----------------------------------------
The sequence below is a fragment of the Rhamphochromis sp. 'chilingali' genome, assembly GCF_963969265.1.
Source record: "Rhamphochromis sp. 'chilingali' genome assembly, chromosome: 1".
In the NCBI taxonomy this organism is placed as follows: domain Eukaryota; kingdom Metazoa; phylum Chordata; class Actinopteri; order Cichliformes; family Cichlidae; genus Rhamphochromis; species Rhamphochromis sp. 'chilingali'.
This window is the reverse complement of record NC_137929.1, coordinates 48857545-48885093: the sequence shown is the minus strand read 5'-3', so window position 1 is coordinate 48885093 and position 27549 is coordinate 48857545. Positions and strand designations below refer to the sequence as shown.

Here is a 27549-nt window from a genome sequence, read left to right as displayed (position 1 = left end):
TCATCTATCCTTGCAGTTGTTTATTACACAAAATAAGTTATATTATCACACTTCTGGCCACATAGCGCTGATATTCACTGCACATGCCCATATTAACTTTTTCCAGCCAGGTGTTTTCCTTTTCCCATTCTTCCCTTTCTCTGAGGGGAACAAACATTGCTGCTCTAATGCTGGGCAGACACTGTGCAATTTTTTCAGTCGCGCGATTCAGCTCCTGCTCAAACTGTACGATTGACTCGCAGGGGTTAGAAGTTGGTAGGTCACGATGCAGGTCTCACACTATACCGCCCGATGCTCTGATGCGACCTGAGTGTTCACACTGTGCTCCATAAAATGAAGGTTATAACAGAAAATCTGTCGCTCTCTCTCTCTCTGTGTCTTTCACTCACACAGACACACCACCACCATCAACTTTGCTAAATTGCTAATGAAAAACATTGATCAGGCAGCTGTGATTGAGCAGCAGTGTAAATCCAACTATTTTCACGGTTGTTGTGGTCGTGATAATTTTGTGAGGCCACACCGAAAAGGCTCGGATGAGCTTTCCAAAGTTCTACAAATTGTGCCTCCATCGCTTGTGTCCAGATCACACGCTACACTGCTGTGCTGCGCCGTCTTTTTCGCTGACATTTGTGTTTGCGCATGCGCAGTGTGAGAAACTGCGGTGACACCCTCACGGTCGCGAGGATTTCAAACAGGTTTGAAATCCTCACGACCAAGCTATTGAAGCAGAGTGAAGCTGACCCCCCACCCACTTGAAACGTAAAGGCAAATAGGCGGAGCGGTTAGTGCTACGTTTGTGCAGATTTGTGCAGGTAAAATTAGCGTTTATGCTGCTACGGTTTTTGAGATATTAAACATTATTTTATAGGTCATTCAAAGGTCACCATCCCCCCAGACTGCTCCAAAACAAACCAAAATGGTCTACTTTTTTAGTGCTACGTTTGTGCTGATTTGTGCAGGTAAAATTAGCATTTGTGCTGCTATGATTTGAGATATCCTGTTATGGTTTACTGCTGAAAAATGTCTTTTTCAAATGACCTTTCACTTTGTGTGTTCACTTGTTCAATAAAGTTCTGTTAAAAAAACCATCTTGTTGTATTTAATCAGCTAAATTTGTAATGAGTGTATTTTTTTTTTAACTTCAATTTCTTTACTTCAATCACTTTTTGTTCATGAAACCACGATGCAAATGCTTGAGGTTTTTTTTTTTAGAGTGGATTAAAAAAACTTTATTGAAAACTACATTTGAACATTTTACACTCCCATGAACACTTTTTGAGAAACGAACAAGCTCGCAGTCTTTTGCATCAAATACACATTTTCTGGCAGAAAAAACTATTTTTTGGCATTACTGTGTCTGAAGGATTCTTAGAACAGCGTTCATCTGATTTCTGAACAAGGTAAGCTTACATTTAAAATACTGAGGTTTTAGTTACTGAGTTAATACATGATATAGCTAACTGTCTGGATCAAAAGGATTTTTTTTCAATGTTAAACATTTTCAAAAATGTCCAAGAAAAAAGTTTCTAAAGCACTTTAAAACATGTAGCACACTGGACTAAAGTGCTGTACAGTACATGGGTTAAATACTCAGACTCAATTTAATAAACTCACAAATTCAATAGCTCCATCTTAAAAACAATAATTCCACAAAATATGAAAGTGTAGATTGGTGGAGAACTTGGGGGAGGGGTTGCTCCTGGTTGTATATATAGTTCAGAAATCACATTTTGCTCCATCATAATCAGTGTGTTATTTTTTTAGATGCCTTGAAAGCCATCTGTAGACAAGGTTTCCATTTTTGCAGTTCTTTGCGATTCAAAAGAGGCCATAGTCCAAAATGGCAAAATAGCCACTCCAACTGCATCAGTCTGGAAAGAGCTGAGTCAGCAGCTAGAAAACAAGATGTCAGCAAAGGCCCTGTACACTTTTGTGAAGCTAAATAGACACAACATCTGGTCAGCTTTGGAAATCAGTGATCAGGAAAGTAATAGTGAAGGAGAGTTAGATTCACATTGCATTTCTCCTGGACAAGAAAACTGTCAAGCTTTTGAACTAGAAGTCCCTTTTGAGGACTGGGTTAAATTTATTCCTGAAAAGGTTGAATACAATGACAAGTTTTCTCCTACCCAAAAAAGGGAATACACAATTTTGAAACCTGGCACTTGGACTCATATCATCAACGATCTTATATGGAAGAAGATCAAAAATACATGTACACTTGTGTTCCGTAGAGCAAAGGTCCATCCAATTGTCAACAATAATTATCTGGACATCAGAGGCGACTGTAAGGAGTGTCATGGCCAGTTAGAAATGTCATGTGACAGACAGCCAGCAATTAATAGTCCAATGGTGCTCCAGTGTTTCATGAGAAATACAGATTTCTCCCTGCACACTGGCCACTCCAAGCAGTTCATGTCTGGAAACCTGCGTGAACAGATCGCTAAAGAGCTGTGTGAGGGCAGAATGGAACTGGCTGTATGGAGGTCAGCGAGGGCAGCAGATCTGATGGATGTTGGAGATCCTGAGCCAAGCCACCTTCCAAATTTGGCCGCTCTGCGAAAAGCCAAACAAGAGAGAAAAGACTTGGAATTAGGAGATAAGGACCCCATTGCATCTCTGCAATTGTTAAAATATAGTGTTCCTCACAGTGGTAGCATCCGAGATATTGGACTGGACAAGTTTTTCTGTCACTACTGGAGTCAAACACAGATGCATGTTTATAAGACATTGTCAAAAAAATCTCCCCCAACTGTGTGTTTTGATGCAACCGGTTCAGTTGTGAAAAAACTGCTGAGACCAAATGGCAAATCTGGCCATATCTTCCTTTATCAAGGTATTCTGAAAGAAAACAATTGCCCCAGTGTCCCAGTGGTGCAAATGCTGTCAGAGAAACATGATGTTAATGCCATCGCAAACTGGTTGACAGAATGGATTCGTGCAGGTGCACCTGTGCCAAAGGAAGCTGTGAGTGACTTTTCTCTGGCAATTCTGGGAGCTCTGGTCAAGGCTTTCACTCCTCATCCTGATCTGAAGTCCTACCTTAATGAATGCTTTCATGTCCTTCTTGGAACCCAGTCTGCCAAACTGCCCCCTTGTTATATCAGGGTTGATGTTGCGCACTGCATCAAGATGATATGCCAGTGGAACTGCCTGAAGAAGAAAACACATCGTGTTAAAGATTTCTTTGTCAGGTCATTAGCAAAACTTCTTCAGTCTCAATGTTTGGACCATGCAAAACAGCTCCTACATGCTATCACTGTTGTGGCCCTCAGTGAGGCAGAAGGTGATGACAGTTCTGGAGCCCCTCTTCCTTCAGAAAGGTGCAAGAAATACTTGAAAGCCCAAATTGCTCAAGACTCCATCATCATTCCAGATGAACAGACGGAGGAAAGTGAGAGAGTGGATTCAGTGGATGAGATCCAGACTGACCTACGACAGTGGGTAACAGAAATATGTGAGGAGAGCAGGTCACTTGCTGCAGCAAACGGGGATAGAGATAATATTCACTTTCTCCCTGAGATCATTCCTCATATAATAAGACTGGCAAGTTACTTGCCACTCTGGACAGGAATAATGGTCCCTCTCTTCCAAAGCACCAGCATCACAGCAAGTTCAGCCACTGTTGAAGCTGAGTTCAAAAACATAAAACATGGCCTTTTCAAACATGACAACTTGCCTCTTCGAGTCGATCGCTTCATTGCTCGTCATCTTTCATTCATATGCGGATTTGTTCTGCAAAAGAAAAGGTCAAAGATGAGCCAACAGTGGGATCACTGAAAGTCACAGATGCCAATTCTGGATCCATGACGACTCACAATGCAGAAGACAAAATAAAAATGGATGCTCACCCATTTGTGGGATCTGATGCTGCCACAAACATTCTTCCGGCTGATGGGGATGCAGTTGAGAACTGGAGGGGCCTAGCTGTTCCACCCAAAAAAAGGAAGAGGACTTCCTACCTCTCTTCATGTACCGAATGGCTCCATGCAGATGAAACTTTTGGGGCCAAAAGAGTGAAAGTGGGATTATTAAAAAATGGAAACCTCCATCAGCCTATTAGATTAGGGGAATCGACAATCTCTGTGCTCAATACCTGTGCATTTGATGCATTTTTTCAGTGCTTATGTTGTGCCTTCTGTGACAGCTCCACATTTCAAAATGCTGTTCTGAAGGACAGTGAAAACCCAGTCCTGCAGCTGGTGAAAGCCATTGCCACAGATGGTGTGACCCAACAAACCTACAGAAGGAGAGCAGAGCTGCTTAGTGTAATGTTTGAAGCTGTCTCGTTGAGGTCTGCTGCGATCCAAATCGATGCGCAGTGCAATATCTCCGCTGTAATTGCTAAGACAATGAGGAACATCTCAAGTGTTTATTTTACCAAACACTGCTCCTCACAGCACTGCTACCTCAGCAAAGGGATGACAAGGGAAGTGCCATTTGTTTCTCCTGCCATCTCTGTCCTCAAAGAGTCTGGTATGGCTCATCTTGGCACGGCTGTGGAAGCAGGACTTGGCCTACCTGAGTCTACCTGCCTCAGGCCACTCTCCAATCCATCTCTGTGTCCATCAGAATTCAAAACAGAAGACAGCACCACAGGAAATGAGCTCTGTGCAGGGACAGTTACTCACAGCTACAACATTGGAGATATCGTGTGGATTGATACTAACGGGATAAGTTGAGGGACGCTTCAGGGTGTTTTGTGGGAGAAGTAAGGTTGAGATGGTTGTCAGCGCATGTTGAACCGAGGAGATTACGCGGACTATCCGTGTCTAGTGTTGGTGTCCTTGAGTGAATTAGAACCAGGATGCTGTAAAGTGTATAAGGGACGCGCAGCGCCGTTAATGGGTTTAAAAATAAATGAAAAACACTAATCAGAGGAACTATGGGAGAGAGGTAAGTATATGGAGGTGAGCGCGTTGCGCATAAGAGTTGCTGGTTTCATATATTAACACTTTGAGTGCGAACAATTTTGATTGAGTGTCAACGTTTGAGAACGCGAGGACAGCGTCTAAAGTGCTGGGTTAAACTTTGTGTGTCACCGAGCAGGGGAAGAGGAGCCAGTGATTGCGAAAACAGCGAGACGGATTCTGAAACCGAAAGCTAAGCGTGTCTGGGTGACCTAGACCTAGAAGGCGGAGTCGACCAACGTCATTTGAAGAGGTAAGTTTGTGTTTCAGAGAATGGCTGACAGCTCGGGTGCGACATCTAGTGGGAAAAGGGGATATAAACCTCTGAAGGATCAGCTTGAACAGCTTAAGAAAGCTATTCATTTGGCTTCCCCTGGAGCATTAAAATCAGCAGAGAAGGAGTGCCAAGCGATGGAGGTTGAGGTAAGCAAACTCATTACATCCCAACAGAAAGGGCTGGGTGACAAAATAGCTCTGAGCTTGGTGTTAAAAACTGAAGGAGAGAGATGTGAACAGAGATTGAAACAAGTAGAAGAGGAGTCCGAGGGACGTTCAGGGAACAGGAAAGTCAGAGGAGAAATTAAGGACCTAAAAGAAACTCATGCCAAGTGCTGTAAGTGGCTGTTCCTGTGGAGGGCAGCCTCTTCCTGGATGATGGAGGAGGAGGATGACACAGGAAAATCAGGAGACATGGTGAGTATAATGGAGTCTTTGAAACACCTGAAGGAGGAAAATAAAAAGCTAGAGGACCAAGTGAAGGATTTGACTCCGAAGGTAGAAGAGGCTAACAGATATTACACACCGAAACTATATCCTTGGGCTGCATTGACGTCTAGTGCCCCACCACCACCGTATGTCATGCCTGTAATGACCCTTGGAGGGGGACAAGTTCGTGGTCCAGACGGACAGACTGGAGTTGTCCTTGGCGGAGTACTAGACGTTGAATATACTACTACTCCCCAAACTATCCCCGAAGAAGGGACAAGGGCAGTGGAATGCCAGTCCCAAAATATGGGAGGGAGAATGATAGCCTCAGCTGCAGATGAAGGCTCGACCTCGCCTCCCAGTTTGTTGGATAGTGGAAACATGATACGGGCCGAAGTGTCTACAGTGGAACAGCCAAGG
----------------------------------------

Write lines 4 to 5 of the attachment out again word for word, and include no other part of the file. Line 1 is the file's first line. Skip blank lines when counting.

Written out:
This window is the reverse complement of record NC_137929.1, coordinates 48857545-48885093: the sequence shown is the minus strand read 5'-3', so window position 1 is coordinate 48885093 and position 27549 is coordinate 48857545. Positions and strand designations below refer to the sequence as shown.

Here is a 27549-nt window from a genome sequence, read left to right as displayed (position 1 = left end):